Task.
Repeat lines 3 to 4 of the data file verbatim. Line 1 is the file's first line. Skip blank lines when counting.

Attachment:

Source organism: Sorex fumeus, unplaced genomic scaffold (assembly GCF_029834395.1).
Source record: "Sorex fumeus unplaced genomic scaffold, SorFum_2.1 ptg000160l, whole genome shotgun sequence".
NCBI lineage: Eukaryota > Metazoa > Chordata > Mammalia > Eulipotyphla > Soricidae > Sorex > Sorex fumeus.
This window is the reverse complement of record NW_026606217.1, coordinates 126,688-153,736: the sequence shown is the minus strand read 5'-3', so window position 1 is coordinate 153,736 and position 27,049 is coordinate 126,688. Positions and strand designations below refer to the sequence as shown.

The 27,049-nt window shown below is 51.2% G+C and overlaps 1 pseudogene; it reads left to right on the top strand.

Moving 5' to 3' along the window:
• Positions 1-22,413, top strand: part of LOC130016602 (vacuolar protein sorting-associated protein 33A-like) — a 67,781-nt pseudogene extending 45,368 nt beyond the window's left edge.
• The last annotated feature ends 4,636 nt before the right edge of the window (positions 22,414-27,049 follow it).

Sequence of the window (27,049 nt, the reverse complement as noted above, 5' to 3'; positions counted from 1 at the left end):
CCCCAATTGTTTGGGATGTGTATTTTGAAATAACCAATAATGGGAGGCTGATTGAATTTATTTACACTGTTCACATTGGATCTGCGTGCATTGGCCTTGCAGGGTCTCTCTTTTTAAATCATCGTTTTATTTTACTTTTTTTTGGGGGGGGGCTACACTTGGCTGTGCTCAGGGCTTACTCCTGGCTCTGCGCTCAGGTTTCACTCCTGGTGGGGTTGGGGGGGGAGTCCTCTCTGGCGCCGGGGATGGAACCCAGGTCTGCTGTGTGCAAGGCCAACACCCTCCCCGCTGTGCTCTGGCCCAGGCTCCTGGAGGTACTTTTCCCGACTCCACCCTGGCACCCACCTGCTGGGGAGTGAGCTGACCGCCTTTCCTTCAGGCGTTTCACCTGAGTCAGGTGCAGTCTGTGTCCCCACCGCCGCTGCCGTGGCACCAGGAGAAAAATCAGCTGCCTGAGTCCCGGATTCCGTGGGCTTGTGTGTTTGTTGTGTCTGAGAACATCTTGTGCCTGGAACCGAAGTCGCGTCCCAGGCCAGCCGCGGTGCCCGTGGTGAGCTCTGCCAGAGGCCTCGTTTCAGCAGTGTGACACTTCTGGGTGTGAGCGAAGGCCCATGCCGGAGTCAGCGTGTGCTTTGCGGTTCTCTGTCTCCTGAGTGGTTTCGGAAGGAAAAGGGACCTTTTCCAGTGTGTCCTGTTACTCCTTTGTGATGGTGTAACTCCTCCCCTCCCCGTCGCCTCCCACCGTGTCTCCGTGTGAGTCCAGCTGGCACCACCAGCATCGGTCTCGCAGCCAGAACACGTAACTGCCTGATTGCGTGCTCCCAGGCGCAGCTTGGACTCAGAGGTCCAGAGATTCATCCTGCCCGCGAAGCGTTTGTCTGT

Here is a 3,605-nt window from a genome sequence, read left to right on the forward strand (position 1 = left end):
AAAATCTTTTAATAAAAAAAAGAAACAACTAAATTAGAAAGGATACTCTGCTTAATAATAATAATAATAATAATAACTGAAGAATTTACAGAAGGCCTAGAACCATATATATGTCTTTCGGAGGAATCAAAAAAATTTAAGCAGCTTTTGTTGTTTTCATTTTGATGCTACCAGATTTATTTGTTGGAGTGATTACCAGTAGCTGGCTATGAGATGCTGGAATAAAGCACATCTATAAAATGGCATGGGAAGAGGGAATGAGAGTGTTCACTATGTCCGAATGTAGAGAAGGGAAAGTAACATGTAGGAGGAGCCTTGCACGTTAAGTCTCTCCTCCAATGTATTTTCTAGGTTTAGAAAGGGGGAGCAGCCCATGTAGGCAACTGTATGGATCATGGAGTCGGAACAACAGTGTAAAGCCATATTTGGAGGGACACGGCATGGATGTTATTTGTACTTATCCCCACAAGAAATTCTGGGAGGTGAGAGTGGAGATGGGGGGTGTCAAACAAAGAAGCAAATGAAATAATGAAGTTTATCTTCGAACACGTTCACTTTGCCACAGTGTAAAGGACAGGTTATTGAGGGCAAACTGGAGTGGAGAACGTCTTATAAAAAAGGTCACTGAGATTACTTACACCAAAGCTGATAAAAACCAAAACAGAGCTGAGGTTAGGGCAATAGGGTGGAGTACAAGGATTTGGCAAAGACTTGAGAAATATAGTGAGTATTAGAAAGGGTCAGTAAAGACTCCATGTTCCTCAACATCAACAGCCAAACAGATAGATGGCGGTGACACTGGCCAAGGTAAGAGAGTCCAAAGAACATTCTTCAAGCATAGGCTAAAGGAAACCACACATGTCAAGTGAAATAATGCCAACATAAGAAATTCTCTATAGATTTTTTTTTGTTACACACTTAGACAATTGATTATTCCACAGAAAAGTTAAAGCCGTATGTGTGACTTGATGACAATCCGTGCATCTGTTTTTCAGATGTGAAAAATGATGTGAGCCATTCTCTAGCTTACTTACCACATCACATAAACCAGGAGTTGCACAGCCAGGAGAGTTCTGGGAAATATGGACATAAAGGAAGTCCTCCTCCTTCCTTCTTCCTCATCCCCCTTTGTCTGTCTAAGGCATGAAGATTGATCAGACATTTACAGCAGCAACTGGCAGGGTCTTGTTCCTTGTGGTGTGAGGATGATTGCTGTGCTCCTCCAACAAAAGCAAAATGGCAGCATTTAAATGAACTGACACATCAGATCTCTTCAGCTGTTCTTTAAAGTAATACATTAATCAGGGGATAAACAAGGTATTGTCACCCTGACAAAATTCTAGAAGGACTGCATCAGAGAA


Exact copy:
NCBI lineage: Eukaryota > Metazoa > Chordata > Mammalia > Eulipotyphla > Soricidae > Sorex > Sorex fumeus.
This window is the reverse complement of record NW_026606217.1, coordinates 126,688-153,736: the sequence shown is the minus strand read 5'-3', so window position 1 is coordinate 153,736 and position 27,049 is coordinate 126,688. Positions and strand designations below refer to the sequence as shown.